Hidden Gardens in L.A. You Didn’t Know About (But Should)

Hidden Gardens in L.A. You Didn’t Know About (But Should)

Sepulveda Basin Recreation Area

Near where the 405 and the 101 come together sits 2,000 acres of parkland with tennis courts, a velodrome and an archery range. But for those looking to just chill out, you’ll be all about the wildlife preserve where plants and animals run free—just like your mind as you’re meditating during lunch hour.

The Japanese Garden

This six-and-a-half acre beauty in the middle of the bustling San Fernando Valley consists of three gardens in one: a rock garden, a water garden and a tatami mat teahouse surrounded by a tea garden. Admission is $5—a small price to pay for some afternoon zen.

Hermosa Natural Park

Ten and a half acres just northwest of downtown and across the 110 freeway, this little hidden green island in the middle of Echo Park has walking trails, streams and even an amphitheater in a grotto. But the real draw is a park bench perfectly situated for watching the sun go down—and the lights come up—on the DTLA skyline.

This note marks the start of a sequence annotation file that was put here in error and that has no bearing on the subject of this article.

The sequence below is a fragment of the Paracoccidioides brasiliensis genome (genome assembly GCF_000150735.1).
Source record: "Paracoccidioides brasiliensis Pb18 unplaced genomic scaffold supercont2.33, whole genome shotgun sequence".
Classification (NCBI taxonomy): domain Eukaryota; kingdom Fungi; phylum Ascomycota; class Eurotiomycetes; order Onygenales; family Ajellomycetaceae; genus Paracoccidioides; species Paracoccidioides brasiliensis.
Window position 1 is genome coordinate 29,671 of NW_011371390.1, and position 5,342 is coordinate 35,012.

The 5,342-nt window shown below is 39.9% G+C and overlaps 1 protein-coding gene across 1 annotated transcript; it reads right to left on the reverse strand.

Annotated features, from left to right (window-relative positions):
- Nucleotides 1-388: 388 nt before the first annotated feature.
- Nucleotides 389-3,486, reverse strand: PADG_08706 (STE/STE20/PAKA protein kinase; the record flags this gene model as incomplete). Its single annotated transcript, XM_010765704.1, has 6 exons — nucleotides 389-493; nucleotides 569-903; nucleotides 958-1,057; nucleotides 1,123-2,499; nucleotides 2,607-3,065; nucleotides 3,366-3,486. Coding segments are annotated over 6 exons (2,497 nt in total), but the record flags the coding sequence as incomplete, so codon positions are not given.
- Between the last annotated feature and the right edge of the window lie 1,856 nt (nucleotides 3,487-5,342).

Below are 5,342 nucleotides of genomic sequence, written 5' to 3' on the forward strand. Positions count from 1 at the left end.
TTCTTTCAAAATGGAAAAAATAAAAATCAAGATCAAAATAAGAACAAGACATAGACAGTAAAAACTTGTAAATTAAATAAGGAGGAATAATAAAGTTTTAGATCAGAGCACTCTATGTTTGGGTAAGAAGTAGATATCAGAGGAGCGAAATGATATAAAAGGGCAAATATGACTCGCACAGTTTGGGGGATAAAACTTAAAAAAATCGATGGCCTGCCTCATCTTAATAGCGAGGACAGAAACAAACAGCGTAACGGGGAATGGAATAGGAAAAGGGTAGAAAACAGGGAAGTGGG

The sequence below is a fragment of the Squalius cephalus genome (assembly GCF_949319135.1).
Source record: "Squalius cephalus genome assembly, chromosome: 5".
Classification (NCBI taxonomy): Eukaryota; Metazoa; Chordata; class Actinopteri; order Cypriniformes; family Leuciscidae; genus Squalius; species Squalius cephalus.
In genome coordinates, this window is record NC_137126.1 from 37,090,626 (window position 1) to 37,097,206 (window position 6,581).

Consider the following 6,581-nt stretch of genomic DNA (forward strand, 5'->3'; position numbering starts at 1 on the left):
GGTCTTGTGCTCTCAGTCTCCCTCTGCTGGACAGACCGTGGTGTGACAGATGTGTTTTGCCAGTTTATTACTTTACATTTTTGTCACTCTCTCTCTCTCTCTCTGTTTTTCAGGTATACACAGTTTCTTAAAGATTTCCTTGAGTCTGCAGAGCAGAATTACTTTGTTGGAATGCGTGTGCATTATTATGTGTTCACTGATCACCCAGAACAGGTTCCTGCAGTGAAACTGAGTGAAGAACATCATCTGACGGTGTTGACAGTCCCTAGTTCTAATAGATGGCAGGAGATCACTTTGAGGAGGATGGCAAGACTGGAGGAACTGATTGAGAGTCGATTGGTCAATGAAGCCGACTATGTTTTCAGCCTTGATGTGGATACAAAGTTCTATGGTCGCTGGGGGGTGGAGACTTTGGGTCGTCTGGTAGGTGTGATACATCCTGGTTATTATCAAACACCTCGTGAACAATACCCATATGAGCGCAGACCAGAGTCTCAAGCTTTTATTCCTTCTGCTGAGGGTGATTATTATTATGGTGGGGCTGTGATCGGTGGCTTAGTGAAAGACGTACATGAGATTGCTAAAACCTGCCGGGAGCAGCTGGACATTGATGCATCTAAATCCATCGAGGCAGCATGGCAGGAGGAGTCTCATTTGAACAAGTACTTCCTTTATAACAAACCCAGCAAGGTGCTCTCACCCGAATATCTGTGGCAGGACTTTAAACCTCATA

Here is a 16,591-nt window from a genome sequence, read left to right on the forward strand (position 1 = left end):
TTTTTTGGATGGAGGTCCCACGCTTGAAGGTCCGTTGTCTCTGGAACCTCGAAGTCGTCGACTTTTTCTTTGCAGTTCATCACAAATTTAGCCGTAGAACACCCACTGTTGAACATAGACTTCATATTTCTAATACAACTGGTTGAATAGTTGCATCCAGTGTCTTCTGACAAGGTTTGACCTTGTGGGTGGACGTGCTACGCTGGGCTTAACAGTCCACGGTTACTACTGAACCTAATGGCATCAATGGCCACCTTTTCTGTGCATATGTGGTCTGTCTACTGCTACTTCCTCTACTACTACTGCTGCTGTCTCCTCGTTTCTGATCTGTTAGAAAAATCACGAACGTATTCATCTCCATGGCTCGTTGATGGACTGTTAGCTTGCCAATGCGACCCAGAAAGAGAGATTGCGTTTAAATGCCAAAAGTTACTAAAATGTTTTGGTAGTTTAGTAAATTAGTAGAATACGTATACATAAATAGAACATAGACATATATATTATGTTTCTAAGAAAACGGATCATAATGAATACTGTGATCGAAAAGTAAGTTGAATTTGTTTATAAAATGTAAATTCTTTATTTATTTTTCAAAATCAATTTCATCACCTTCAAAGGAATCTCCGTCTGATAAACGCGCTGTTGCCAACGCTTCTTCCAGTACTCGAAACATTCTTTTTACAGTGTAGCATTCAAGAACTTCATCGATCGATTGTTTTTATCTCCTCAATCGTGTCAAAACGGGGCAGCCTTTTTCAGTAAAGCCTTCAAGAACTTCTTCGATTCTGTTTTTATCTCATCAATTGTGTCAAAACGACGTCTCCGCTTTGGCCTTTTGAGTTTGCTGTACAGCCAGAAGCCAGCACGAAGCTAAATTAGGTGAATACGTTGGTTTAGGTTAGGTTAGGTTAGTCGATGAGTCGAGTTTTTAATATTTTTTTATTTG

Wattles Garden Park

A wealthy Nebraska banker constructed a Hollywood Hills mansion named Julieta in 1909. Today you can stroll the grounds of the manse with its overgrown remains of a Japanese tea house, tumbled stone architectural columns and rose arbors, all blossoming under towering palms along the rolling lawn.

Garden of Oz

In the hills under the Hollywood sign, there’s a super-secret garden that’s open only on Thursdays from 10 a.m. to noon, with rules against photographing inside the locked gate. So why bother? Because this little terraced area is as much an art project as a green space: Under a canopy of trees, there are concrete walls, steps and platforms inlaid with mosaic tiles, marbles and found objects including toys. It’s basically impossible to be sad in here, so treat yourself to a breezy midday interlude amid outsider art.

Blue Ribbon Garden

This little spot on top of the Walt Disney Concert Hall (featuring a Frank Gehry sculptural fountain) is open to the public, no tickets required. It’s a serene little slice of shade where people speak in hushed tones while the hustle and bustle of downtown fades away.